Carving Out Your Words

It’s a well-accepted tenet of fiction writing that you should get through your first draft quickly, not stopping to edit yourself, before you go back and start on the revisions. Otherwise, the reasoning goes, you’ll become mired in the details and lose track of the overall story.

Well, I guess I must be a rebel, because that’s just not the way I fly.

After coming up with a fairly detailed outline, I’ll write for a while—perhaps two or three scenes—and stop for the day. Then, before continuing on the next morning, I’ll go back over what I wrote the day before, honing and polishing it before I continue on with the story. Not only does this sentence massaging give me great pleasure, but it also serves to remind me of where I left off, and it inspires me to keep moving forward.

And it’s also a bit like carving stone.


Many years ago—back when I was still in high school—I read Irving Stone’s torrid novel about Michelangelo Buonarroti, The Agony and the Ecstasy. One of the things that stuck with me about the book was Stone’s descriptions of the technique Michelangelo used when carving his magnificent statues. Unlike most sculptors, who would mark up all sides of their block of marble and then carve a rough model of their piece, Michelangelo started at the the front, perfecting as he went, before continuing on toward the back.


This technique is best seen in his “Captive Slaves,” or “Prisoners,” at the Accademia Gallery in Florence, Italy. It’s unknown whether Michelangelo deliberately left them unfinished or not, but the pieces provide a glimpse of the artist’s style of carving, through which his figures emerge from the marble “as though surfacing from a pool of water,” as described in Vasari’s Lives of the Artists.


Now, I’m not going to claim that my writing technique is anywhere close to that of the great Michelangelo’s prowess with carving marble. But I do sometimes think of the sculptor when I write—how he’d work his way through the stone from front to back, perfecting each section before pushing on.

Unlike Michelangelo, of course, I can—and do—return to the work after the first draft is complete, to revise and edit like every other serious writer out there. But, hey, I figure, if the honing-before-you-continue-on technique worked for him, why can’t it work for me?

Readers: Is there something you do in your life that goes against all the accepted advice?

21 thoughts on “Carving Out Your Words

  1. Very interesting technique! Loved the sculpture pictures and metaphor. Keep writing your great books 🙂

    I workout during lunchtime. Things get too hectic in the morning (or even the evening) when one “should” work out. Gives me a second wind for the afternoon.

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  2. I’m so glad to hear someone else writes this way, too! I usually skip the outline, though, and just do bullet points for the next chapter with my coffee after I’ve read my previous day’s work. Wow. Michelangelo, Dean Wesley Smith, and Leslie Karst. It must be okay. Thanks, Leslie!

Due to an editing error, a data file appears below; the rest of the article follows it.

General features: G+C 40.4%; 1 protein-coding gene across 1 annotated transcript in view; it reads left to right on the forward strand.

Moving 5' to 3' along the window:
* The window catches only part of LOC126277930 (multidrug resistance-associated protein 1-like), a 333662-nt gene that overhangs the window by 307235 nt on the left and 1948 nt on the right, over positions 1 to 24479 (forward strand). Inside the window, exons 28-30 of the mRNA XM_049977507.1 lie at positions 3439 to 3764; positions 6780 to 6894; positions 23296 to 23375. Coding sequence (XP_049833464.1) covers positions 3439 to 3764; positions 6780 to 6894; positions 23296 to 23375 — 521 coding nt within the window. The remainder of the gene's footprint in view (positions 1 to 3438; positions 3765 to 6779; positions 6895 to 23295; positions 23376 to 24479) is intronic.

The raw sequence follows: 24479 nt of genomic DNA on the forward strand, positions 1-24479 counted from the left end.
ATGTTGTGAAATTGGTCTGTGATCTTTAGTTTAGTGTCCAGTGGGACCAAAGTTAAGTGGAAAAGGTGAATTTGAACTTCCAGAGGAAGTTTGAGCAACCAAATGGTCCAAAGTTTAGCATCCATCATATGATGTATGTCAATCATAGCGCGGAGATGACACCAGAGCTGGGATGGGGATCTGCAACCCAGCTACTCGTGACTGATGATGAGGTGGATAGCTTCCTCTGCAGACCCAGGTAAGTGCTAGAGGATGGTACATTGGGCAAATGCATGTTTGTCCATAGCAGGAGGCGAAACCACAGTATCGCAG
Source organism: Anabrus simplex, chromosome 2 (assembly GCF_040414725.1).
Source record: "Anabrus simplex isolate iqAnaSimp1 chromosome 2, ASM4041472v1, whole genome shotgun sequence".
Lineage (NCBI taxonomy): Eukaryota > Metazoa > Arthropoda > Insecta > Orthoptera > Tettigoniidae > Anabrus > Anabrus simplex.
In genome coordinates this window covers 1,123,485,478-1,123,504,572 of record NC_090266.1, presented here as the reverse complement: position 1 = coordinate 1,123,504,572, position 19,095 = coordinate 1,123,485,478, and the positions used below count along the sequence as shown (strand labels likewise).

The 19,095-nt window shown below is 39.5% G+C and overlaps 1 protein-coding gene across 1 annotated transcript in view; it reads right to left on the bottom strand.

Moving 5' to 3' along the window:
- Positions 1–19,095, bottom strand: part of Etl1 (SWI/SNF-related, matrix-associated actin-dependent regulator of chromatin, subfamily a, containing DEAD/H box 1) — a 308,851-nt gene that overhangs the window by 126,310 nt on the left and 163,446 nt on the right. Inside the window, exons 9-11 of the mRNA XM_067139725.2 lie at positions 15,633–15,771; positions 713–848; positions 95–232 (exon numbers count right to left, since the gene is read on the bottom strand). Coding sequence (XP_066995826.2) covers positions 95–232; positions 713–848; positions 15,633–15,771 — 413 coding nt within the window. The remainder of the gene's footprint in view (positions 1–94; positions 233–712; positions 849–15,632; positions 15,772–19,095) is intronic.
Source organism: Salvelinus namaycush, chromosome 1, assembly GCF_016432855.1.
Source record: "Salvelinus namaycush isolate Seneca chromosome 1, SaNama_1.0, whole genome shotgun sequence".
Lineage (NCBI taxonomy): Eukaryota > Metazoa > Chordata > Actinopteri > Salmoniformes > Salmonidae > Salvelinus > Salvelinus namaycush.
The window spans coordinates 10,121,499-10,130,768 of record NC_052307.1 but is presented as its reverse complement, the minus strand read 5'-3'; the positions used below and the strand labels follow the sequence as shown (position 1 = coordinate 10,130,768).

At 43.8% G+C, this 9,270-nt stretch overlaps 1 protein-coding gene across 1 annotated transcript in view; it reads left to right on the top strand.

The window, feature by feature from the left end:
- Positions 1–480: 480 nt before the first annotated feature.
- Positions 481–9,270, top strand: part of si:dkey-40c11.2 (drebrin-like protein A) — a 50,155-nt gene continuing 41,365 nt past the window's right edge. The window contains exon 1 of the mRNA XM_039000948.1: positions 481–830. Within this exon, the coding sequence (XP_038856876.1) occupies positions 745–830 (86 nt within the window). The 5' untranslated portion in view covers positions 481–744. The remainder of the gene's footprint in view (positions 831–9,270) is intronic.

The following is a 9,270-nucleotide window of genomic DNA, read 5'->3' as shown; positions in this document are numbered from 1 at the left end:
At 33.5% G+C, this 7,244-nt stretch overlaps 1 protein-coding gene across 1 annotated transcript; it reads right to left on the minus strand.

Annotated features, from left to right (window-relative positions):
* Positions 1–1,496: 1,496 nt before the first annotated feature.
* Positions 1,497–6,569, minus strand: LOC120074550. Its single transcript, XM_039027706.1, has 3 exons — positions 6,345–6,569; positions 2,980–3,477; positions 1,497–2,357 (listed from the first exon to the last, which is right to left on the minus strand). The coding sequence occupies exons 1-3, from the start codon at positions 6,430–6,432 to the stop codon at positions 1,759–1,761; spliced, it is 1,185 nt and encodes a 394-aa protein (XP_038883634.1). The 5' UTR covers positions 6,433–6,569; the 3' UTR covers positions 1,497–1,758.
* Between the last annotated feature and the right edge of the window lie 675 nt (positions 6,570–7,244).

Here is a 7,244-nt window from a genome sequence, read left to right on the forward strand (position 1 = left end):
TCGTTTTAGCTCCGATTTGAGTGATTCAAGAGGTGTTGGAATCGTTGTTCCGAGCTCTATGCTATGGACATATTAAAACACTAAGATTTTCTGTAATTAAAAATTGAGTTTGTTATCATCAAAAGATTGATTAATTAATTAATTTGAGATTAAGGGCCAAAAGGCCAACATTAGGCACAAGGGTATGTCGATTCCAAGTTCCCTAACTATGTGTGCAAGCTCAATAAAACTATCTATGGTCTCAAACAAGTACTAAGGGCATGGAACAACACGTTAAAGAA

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  3. I am in awe of Michelangelo. How do you turn a piece of stone into something so incredibly perfect? This is a great analogy, Leslie. I think any process that works for a writer is the right process for them. I hate when people get all judgy in the pantser v. plotter debate. I do a fairly detailed outline, too. I call it a fluid outline because I always discover and adapt as I go. Sometimes I’ll reread the previous chapter as I’m writing a draft, just to bring myself up to speed. But I do keep plowing ahead in general.

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    1. In some ways, I guess modeling a clay sculpture would be a better analogy actually, since stone sculptors take away from a whole to make their finished piece, whereas clay workers add to nothing–as do writers–to make their art. But I’m sticking with it anyway, lol. And I so agree–there is no “right” or “wrong” way to do any art, as long as you keep on doing it till you finish!

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      1. I’m polishing up my 8 WEEKS TO A COMPLETE NOVEL book to send to my beta readers and literally just wrote the sentence, “If you get 100 writers in a room, they’ll tell you 105 different ways to write a book.”

        Oh, and too funny … both Ellen and Leslie are quoted in it!

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  4. You aren’t the only author I know who does this. And I can see how editing what you’ve done before gives you a running leap into what you are going to write today.

    But I wonder if your outline doesn’t act like a bit of a first draft in this case.

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  5. Great post, Leslie! I’ve both edited as I wrote and waited until the end of the first draft to pick up the red pen, and have loved each for different reasons. I’ve found that honing what I’ve written the day before helps me regain my voice more quickly. (My day job necessitates writing in different brand voices, so I often forget who I am!) On the other hand, turning off my internal editor lets me move forward without getting mired in self-doubt. I guess I’m a smorgasbord writer!

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  6. As far as your question, though, I’m going to stick my neck out and say “all accepted advice” probably says NOT to give your dog a treat every. single. time she asks for one. *hangs head in shame*

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  7. This is fascinating! Love it.

    I remember hearing about one sculptor that they had a gift of being able to see the thing inside the stone, and it was a matter of setting it free. Always thought that was beautiful. Don’t know if it was a real sculptor or one from a movie or something, but it stuck with me.

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